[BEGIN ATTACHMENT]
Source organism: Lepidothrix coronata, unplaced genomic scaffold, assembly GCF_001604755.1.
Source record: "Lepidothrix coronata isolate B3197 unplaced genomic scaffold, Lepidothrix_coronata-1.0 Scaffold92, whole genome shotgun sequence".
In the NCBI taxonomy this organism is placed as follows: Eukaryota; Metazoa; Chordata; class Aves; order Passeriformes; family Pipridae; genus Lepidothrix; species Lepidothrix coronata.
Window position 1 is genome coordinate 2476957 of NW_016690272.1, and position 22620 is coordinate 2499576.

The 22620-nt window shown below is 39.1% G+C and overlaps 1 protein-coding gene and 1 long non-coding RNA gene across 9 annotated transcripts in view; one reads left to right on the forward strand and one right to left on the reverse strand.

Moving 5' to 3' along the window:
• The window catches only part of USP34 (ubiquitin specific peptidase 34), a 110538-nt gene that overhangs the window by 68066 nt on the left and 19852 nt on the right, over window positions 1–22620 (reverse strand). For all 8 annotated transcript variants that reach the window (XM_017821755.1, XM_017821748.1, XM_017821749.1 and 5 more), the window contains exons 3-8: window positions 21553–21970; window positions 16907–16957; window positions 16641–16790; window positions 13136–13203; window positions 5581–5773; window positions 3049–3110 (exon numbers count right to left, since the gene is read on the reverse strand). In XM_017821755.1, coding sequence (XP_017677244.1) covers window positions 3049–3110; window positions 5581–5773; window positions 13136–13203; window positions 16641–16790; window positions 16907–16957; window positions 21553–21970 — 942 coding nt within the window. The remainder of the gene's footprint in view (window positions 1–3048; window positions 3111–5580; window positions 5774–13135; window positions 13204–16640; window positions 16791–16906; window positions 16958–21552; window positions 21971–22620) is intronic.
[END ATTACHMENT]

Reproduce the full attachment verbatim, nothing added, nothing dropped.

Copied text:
Source organism: Lepidothrix coronata, unplaced genomic scaffold, assembly GCF_001604755.1.
Source record: "Lepidothrix coronata isolate B3197 unplaced genomic scaffold, Lepidothrix_coronata-1.0 Scaffold92, whole genome shotgun sequence".
In the NCBI taxonomy this organism is placed as follows: Eukaryota; Metazoa; Chordata; class Aves; order Passeriformes; family Pipridae; genus Lepidothrix; species Lepidothrix coronata.
Window position 1 is genome coordinate 2476957 of NW_016690272.1, and position 22620 is coordinate 2499576.

The 22620-nt window shown below is 39.1% G+C and overlaps 1 protein-coding gene and 1 long non-coding RNA gene across 9 annotated transcripts in view; one reads left to right on the forward strand and one right to left on the reverse strand.

Moving 5' to 3' along the window:
• The window catches only part of USP34 (ubiquitin specific peptidase 34), a 110538-nt gene that overhangs the window by 68066 nt on the left and 19852 nt on the right, over window positions 1–22620 (reverse strand). For all 8 annotated transcript variants that reach the window (XM_017821755.1, XM_017821748.1, XM_017821749.1 and 5 more), the window contains exons 3-8: window positions 21553–21970; window positions 16907–16957; window positions 16641–16790; window positions 13136–13203; window positions 5581–5773; window positions 3049–3110 (exon numbers count right to left, since the gene is read on the reverse strand). In XM_017821755.1, coding sequence (XP_017677244.1) covers window positions 3049–3110; window positions 5581–5773; window positions 13136–13203; window positions 16641–16790; window positions 16907–16957; window positions 21553–21970 — 942 coding nt within the window. The remainder of the gene's footprint in view (window positions 1–3048; window positions 3111–5580; window positions 5774–13135; window positions 13204–16640; window positions 16791–16906; window positions 16958–21552; window positions 21971–22620) is intronic.